Captain Deckard Shane had saved us once again.

His jaw was a jutting smile as he hit cameras two and three, then Diz’s, then the fourth one in the wall, then walked with a perfectly perfected swagger toward his ready room. “Have Brusher bring my tea,” he said, as the other crew members straightened their blue jumpsuits.

That was when Mark and Tambika finally arrived.

“Did you get it?” Burnett howled in my earpiece. “Did you get good coverage? Orion, I can’t believe it was you.”

I sighed, but didn’t turn my transmitter on just yet. It was always like this. I was always the last pick. But instead of responding to Burnett, I approached Diz. I even managed to look her in the face.

“Nice job,” I said. “Your shots looked good.”

It grated me to say it. She had never treated me well, even back when we were in school. She didn’t deserve my compliments now.

“Thanks, Cal,” she said, swinging her pouch across her shoulder. The camera zoomed smoothly into her hand, and she mouthed me a kiss. “See you in the mess?”

“Fine,” I said, turning away. I couldn’t look at her anymore. “And it’s Callie.”

I know what you’re thinking. Wait.

I turned to camera three.

I know what you’re thinking. All this reality show nonsense is bullshit, right? Even if Space Dogs is the most popular show on thirty-two planets, does that make it good? Is it art? Does anybody care if the advertising money rolls in? Right. I get it.

I turned to camera two.

See, I always wanted to be a starship captain. Doesn’t everybody? My father got the closest, but even he was something like seventeenth in line. Me? I was destined for poorer things. Like third assistant PA for the stupidest reality show that ever graced the airwaves.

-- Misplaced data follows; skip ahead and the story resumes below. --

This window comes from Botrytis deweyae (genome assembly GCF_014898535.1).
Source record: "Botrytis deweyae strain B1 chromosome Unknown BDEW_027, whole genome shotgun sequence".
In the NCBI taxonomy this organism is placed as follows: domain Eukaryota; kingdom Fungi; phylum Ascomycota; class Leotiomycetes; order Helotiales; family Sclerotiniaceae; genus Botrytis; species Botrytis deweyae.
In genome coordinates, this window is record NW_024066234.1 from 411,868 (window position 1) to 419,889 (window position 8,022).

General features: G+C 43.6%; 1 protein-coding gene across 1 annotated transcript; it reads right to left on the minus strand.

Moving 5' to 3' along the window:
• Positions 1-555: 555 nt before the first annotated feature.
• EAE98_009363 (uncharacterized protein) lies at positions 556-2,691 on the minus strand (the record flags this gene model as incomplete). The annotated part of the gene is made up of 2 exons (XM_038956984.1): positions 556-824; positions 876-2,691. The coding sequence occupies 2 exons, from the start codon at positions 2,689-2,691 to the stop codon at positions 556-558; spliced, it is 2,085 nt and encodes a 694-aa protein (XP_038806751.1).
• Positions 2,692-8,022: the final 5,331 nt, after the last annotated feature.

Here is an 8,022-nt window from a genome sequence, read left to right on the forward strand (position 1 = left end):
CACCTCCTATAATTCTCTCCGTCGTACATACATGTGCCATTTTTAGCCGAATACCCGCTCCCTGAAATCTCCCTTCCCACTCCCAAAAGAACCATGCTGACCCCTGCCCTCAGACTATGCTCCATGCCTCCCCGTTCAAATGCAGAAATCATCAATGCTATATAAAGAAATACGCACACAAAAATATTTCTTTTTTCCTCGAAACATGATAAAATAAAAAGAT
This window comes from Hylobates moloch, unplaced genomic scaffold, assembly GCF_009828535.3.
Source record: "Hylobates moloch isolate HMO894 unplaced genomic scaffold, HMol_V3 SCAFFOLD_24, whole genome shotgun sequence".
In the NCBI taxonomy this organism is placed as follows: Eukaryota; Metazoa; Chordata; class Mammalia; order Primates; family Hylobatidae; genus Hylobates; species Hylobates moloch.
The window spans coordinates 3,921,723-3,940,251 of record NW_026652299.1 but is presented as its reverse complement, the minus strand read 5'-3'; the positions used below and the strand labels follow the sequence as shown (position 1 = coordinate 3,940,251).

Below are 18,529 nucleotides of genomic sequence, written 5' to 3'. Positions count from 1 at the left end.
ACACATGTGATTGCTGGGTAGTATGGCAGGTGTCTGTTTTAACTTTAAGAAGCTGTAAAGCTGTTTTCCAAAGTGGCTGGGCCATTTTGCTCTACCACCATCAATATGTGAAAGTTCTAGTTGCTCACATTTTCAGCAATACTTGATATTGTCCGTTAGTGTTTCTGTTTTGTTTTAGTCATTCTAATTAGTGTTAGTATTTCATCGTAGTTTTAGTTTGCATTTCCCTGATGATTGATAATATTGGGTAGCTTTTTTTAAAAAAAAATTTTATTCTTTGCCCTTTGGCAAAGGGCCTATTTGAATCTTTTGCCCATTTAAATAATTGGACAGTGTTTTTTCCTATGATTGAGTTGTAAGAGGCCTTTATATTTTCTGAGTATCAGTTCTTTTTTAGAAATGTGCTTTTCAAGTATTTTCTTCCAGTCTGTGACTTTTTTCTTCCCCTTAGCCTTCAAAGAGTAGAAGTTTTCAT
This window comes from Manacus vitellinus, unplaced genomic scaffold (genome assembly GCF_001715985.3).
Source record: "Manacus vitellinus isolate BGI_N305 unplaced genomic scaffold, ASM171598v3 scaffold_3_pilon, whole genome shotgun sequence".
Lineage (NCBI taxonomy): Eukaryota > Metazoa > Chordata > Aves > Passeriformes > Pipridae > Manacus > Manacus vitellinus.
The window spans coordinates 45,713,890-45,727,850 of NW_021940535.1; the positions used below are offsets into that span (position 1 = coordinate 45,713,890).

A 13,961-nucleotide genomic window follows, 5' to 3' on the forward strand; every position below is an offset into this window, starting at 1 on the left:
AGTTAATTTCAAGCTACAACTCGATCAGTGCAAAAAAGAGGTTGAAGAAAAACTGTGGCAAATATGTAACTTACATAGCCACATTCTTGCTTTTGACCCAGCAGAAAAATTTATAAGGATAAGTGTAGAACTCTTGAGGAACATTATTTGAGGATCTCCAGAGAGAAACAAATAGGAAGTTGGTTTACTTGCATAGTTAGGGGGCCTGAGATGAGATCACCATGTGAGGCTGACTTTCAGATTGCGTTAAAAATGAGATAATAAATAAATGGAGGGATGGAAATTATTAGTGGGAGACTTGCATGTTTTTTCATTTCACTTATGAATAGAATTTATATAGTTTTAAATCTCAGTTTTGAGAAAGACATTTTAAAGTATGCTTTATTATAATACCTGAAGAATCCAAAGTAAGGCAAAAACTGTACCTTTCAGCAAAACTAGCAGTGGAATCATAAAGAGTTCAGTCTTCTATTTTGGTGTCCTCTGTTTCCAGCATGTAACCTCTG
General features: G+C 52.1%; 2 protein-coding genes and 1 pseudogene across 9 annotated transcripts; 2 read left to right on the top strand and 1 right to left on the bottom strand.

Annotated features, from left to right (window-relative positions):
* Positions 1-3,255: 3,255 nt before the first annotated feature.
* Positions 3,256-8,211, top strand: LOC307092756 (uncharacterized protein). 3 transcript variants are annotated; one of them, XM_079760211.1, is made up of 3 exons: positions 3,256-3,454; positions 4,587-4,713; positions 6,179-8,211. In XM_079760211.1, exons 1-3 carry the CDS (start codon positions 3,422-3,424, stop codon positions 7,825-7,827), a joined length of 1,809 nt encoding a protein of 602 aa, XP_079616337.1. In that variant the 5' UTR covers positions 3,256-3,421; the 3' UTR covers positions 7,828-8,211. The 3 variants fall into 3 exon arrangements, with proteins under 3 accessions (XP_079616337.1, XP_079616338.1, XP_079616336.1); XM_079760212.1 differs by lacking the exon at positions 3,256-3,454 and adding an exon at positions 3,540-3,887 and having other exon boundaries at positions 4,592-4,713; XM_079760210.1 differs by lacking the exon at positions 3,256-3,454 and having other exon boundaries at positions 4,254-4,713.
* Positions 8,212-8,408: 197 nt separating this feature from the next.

But enough backstory.

I left the cameras, heading for the mess hall, where I was sure that Diz and the rest of the crew were waiting. But I wasn’t hungry, strangely. Maybe that action had been too much for me. I’d never actually been on a bridge during a firefight, after all. I suddenly realized just how jittery I was.

Motion distracted me as I trudged down deck twelve aft. A dark room was there, its door inexplicably open to the ship, with whirling lights and shapes inside. It was an edit bay.

I stepped in.

Burnett was there, face stark against the glowing glass. “What do you want?”

He didn’t shout, but I imagined it as such, and I cringed before such force. I managed to lift my head, gathering some semblance of wit, and clenched my teeth and said: “How did the coverage look?”

He relaxed, shifting backward in his chair. “Better than expected. Your camerawoman—Diz, is it?—is actually quite good.”

I glanced at his screens, which were showing various angles on the action with the Forvians. The explosions popped, the fire bright, the expressions on the nearly-wounded crewmembers sufficiently dramatic. It would play well, I knew. This would be an episode to remember.

I wondered how the Forvians were taking their defeat.

“Looks good,” I said, turning to leave.

“Thank you,” Burnett said, clutching my arm suddenly. His fingers were like a vice.

I turned to look at him, but before I could I saw something else on the screens. Camera three had caught it, text on the Security Officer’s console. I skimmed the words, not sure if I could believe what I was seeing.







No. It couldn’t be.

“What is this?” I asked.

“It’s a script,” Burnett said, not even bothering to look at me. When he finally did, he obviously saw the shock on my face. It didn’t take him long to burst out laughing. “What? Did you think any of this was actually real?”

This excerpt contains:

  • Strong language
  • Sexual content